The French 75 is an old school classic that is really just a Tom Collins with sparkling wine in place of the soda water.
Like most classic cocktails, the exact origins are not really known.
There are stories that it was the only classic to come from the States during prohibition But that probably is not entirely true as David Wondrich wrote in this post that there are signs of drinks that are essentially French 75s as early as the 1860's.
So David suggests that the person who "invented" the drink more likely just gave it a name. Either way let's make some.
What is in a French 75?
The ingredients for a French 75 are:
1. Sparkling Wine
2. Gin OR Brandy
3. Lemon Juice
4. Simple Syrup
There are actually two versions of this drink, one that uses Brandy and the base spirit, and one that uses gin. The gin version has become incredibly popular, and can be found on brunch menus everywhere, but both are worth giving a taste.
A French 75 with gin is light, crisp and refreshingly dry, while one made with brandy has a subtle caramel toffee thing going for it, and comes off as a bit sweeter.
Of course, you should probably try both.
Some recipe variations to try
Any popular cocktail has tons of variation based on who gives you the recipe, and the French 75 is no exception.
This leaves the door open for a bit of interpretation and I like to make a few tweaks here.
You can use anywhere from 1 to 1 1/2 oz of gin, 1/2 to 1 oz of both lemon juice and simple syrup and usually 2-3 oz of sparkling wine. You can keep playing with those ratios to get something you like, and then if you want, you can start adding a few more flavor modifiers.
Try adding absinthe and different types of bitters for a more unique French 75
And also a bit of salt.
If you have read a couple posts on the blog you may have come across a recipe with Saline listed as an optional ingredient in the recipe. You certainly don’t need to add it but it helps make the flavors just a touch stronger especially when citrus is involved.
It’s basically the same as salting food. You can also just add a few grains of salt before shaking if you want to avoid the process of making a batch of saline.
Absinthe and bitters in my French 75?
The drink is great as it is usually served, but absinthe adds those nice anise notes in the background and always works well with lemon.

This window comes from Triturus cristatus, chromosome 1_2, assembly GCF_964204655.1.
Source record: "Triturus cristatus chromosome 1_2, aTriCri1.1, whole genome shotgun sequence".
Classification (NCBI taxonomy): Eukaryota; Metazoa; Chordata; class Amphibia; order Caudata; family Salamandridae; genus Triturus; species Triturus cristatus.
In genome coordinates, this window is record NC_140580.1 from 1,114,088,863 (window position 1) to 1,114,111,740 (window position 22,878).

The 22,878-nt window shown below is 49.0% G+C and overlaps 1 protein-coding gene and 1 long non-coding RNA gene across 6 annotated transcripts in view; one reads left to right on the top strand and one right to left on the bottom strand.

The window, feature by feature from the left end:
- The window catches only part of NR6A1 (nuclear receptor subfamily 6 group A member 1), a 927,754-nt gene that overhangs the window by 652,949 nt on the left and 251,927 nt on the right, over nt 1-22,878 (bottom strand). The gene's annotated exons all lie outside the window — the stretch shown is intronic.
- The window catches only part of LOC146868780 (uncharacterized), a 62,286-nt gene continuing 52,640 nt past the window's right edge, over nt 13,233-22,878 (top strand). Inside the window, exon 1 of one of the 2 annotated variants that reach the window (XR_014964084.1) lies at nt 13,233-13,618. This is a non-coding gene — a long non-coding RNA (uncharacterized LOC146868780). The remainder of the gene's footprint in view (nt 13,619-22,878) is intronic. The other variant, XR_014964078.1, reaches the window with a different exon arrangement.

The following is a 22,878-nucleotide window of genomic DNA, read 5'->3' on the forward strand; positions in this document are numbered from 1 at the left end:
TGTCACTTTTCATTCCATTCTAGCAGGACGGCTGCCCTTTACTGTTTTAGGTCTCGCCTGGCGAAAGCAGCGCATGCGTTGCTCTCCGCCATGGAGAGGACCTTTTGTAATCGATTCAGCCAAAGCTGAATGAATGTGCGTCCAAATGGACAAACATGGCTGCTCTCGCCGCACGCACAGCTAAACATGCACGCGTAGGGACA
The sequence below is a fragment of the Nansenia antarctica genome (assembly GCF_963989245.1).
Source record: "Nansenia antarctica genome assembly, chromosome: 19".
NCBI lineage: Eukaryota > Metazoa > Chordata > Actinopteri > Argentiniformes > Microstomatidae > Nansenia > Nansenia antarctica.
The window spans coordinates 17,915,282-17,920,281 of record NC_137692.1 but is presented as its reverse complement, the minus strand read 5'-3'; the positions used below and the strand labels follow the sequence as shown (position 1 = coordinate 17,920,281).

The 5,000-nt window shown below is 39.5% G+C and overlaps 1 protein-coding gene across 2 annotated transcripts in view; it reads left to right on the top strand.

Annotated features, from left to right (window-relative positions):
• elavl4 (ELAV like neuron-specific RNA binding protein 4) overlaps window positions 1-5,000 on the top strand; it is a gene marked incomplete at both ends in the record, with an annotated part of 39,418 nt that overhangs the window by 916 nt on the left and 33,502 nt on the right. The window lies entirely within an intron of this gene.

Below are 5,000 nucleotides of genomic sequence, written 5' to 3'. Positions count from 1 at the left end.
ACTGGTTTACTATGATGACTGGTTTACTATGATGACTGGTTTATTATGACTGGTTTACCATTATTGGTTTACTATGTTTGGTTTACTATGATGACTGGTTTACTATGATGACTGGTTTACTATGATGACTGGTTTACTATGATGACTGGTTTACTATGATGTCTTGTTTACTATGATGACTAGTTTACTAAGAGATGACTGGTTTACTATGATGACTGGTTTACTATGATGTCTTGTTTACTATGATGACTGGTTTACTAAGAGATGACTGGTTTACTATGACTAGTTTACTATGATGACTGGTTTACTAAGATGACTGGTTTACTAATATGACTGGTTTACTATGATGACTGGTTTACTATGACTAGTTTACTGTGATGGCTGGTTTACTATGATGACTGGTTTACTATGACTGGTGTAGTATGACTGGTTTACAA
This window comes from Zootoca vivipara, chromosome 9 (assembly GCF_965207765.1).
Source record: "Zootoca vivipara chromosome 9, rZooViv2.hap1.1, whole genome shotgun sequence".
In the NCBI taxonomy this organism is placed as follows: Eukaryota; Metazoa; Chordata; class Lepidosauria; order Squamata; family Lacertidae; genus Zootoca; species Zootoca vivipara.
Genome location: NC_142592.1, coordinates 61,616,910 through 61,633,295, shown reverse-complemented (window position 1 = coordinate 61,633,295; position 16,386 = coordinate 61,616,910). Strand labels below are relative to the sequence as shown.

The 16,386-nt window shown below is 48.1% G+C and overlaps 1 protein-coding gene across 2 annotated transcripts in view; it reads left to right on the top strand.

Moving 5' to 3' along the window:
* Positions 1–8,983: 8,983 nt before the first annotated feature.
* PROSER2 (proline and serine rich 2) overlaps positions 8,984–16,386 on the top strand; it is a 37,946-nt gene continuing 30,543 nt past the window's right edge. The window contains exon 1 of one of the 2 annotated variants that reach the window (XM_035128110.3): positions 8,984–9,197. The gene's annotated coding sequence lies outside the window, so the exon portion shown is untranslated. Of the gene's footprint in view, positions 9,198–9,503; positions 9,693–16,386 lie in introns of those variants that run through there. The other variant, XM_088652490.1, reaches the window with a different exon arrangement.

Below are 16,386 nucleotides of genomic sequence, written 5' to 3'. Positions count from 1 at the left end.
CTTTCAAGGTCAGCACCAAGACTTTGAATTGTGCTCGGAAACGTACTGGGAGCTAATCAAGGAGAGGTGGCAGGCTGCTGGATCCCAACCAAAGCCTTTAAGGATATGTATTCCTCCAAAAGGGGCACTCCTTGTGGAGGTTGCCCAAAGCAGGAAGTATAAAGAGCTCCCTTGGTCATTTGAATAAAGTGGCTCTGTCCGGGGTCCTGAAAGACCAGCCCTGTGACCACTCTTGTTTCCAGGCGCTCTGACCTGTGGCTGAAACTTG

You can also use a few dashes of just about any kind of bitters. I think orange makes sense to compliment the orange, but that would be something fun to mess around with and see what type of difference you taste. Angostura or Peychauds would be good too, but maybe cranberry, or cucumber would also be nice.
Experiment, mix and match and decide for yourself how you like your French 75.
And how should you serve it?
You will also need to determine whether you want to serve this drink up in a champagne flute (or coupe), or on the rocks in a collins glass. Both are good and I don't think I have much of a preference either way.
Make it how you want, you are drinking the damn thing!
But it looks pretty awesome in a collins glass with a nice big piece of clear ice if I do say...
Try the French 75 recipe with Oleo Saccharum
Oleo Saccharum is a citrus syrup made by pulling out the flavors from citrus peels using sugar, and its the perfect French 75 ingredient.
It gives a much brighter citrus flavor than just the juice, because there is so much flavorful oil that you are able to pull out of the lemon skins.
After you make the Oleo you can then use in place of the lemon juice and simple syrup for a slightly more rounded citrus flavor.
If you are going to go the Oleo Saccharum route use 1 1/4 oz of lemon Oleo in the recipe below, and skip the lemon juice and simple syrup. Feel free to try adding the bitters and absinthe even if you do switch things up with the Oleo.
Should the Oleo makes things a bit too sweet just go ahead and add a bit of lemon juice!
The French 75 Cocktail
- 1 1/4 oz Gin OR Brandy
- 1 oz Fresh Lemon Juice
- 3/4 oz Simple Syrup
- 3 oz Sparkling Wine
- Lemon Peel - optional
- Add all the ingredients except for the sparkling wine to your shaker.
- Add ice and shake for about 8-10 seconds.
- Strain into a collins glass with ice, or a chilled flute.
- Top with sparkling wine.
- Express the oils of the lemon peel over top and drop it in for garnish if you choose.
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If you need something bubbly, classic and refreshing the French 75 is your answer.